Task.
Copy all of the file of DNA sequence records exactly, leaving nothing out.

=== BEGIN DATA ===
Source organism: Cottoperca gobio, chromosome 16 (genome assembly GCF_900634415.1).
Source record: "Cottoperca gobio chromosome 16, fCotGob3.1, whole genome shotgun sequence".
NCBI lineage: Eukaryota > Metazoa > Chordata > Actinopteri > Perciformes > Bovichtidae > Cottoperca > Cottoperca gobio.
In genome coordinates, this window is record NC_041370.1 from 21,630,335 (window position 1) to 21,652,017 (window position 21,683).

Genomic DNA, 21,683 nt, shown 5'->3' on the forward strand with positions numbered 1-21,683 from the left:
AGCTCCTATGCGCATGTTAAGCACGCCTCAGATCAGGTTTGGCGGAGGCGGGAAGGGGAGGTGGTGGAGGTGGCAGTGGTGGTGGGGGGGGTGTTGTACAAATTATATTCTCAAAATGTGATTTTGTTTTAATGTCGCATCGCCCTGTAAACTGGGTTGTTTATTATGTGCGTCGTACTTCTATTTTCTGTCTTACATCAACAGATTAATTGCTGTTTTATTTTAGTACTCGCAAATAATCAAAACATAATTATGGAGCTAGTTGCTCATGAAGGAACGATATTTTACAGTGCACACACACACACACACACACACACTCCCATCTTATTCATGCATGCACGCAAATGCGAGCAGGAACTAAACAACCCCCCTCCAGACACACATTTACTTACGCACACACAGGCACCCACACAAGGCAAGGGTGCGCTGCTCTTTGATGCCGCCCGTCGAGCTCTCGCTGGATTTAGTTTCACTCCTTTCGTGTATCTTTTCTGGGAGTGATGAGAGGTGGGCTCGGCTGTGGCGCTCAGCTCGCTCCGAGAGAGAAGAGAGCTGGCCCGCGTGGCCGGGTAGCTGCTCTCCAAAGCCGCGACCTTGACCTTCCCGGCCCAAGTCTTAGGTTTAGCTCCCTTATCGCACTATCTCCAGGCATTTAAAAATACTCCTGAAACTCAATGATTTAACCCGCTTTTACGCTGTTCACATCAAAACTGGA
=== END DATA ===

Source organism: Cottoperca gobio, chromosome 16 (genome assembly GCF_900634415.1).
Source record: "Cottoperca gobio chromosome 16, fCotGob3.1, whole genome shotgun sequence".
NCBI lineage: Eukaryota > Metazoa > Chordata > Actinopteri > Perciformes > Bovichtidae > Cottoperca > Cottoperca gobio.
In genome coordinates, this window is record NC_041370.1 from 21,630,335 (window position 1) to 21,652,017 (window position 21,683).

Genomic DNA, 21,683 nt, shown 5'->3' on the forward strand with positions numbered 1-21,683 from the left:
AGCTCCTATGCGCATGTTAAGCACGCCTCAGATCAGGTTTGGCGGAGGCGGGAAGGGGAGGTGGTGGAGGTGGCAGTGGTGGTGGGGGGGGTGTTGTACAAATTATATTCTCAAAATGTGATTTTGTTTTAATGTCGCATCGCCCTGTAAACTGGGTTGTTTATTATGTGCGTCGTACTTCTATTTTCTGTCTTACATCAACAGATTAATTGCTGTTTTATTTTAGTACTCGCAAATAATCAAAACATAATTATGGAGCTAGTTGCTCATGAAGGAACGATATTTTACAGTGCACACACACACACACACACACACACTCCCATCTTATTCATGCATGCACGCAAATGCGAGCAGGAACTAAACAACCCCCCTCCAGACACACATTTACTTACGCACACACAGGCACCCACACAAGGCAAGGGTGCGCTGCTCTTTGATGCCGCCCGTCGAGCTCTCGCTGGATTTAGTTTCACTCCTTTCGTGTATCTTTTCTGGGAGTGATGAGAGGTGGGCTCGGCTGTGGCGCTCAGCTCGCTCCGAGAGAGAAGAGAGCTGGCCCGCGTGGCCGGGTAGCTGCTCTCCAAAGCCGCGACCTTGACCTTCCCGGCCCAAGTCTTAGGTTTAGCTCCCTTATCGCACTATCTCCAGGCATTTAAAAATACTCCTGAAACTCAATGATTTAACCCGCTTTTACGCTGTTCACATCAAAACTGGA